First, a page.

5. Less expensive: Standard systems are usually less expensive to operate than actual or normalized systems.
1. Critisms of Standard Costing in Today’s Manufacturing Environment
1. Criticisms: Criticisms of standard costing in the new manufacturing environment include:
1. Too aggregated and untimely: Variances are too aggregated and arrive too late to be useful. Variances should focus on activities, specific product lines, production batches, and/or FMS cells.
2. Focuses on less important production factors: Variances focus too much on the cost and efficiency of labor, which is becoming relatively unimportant factor of production.
3. Less stability of manufacturing environment: Standard costs rely on a stable production environment, and flexible manufacturing systems have reduced the stability, with frequent switching among a variety of products on the same manufacturing line.
4. Too focused on costs rather than quality: Standards focus too much on cost minimization and not enough on product quality, customer service, and other contemporary issues.
1. Firms changing: Firms are making changes in their use of standard costing by focusing more on material and overhead costs, using a variety of cost drivers (other than labor hours), having more frequent revisions of standards to reflect an ongoing cut in non-value-added costs, and so forth. See pages 412-413 of the text for a more complete discussion.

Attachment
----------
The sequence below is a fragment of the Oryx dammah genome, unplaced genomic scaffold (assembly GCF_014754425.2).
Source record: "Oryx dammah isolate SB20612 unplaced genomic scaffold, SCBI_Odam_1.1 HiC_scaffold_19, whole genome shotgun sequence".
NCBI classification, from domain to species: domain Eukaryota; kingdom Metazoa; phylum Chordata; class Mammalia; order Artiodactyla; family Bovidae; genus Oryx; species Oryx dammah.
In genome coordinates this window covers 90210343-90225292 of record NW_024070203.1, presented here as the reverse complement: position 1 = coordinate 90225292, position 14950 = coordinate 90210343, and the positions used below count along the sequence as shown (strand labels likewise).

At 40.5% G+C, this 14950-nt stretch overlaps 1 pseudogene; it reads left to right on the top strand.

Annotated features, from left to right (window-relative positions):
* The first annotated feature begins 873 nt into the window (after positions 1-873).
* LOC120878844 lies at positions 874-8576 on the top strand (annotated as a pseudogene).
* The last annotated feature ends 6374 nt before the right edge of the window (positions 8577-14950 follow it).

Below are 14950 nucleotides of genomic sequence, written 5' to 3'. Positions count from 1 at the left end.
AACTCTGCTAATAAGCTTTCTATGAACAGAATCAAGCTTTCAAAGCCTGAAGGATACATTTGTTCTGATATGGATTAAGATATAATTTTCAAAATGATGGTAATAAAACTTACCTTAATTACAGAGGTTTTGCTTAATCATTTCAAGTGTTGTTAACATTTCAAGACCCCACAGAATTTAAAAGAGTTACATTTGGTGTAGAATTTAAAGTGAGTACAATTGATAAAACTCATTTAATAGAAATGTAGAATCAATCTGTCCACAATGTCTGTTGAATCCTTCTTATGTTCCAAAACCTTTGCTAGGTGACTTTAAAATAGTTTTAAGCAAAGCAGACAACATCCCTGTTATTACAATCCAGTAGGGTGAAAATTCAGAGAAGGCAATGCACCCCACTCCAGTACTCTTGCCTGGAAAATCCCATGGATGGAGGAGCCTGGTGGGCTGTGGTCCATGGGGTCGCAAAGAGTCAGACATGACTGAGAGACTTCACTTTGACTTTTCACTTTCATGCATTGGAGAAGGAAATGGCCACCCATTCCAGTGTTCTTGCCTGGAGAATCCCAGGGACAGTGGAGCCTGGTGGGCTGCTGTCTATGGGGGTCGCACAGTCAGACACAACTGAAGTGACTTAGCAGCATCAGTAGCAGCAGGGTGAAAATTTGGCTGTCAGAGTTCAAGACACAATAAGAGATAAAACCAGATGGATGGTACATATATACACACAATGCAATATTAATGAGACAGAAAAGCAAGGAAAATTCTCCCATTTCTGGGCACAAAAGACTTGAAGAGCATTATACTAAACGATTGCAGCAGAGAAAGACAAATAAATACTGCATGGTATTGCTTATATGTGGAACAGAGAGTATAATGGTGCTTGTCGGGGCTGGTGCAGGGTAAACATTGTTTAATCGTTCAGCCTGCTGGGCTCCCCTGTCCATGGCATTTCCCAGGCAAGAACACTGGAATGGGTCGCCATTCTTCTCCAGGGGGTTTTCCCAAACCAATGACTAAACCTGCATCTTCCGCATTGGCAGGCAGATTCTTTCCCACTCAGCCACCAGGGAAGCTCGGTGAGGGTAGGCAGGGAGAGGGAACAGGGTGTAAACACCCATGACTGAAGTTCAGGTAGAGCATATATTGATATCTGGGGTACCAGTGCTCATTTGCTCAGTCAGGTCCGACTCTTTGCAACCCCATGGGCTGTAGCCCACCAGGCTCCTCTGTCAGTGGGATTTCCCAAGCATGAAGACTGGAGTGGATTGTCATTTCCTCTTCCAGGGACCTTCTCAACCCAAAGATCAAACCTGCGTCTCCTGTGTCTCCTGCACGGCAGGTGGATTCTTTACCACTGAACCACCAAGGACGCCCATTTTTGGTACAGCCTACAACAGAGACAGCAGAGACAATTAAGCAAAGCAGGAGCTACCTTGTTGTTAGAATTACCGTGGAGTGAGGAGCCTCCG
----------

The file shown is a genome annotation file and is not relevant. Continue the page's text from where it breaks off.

1. Operational Control Measures and the Balanced Scorecard
1. Increased focus on different performance measures: Companies are now focusing on an increased number of performance measures. These are tied to areas such as raw material and scrap, product quality, productivity, customer satisfaction, and innovation and learning. Specific measures often include:
1. Customer acceptance measures (e.g., customer complaints, warranty claims, and product returns).
2. Delivery cycle time (i.e., the average time between the receipt of a customer order and the delivery of goods).
3. Manufacturing cycle time (i.e., the total production time per unit).
4. Manufacturing cycle efficiency (i.e., processing time divided by the sum of processing time, inspection time, waiting time, and move time.
1. Balanced approach to performance evaluation: The balanced scorecard is a balanced approach to the area of performance evaluation. Employees are evaluated on a series of financial and nonfinancial measures in a variety of areas, namely, financial, internal operations, customer satisfaction, and innovation and learning. The goal is to broaden-out employees so they look at the diverse attributes that are needed to produce a successful, competitive business.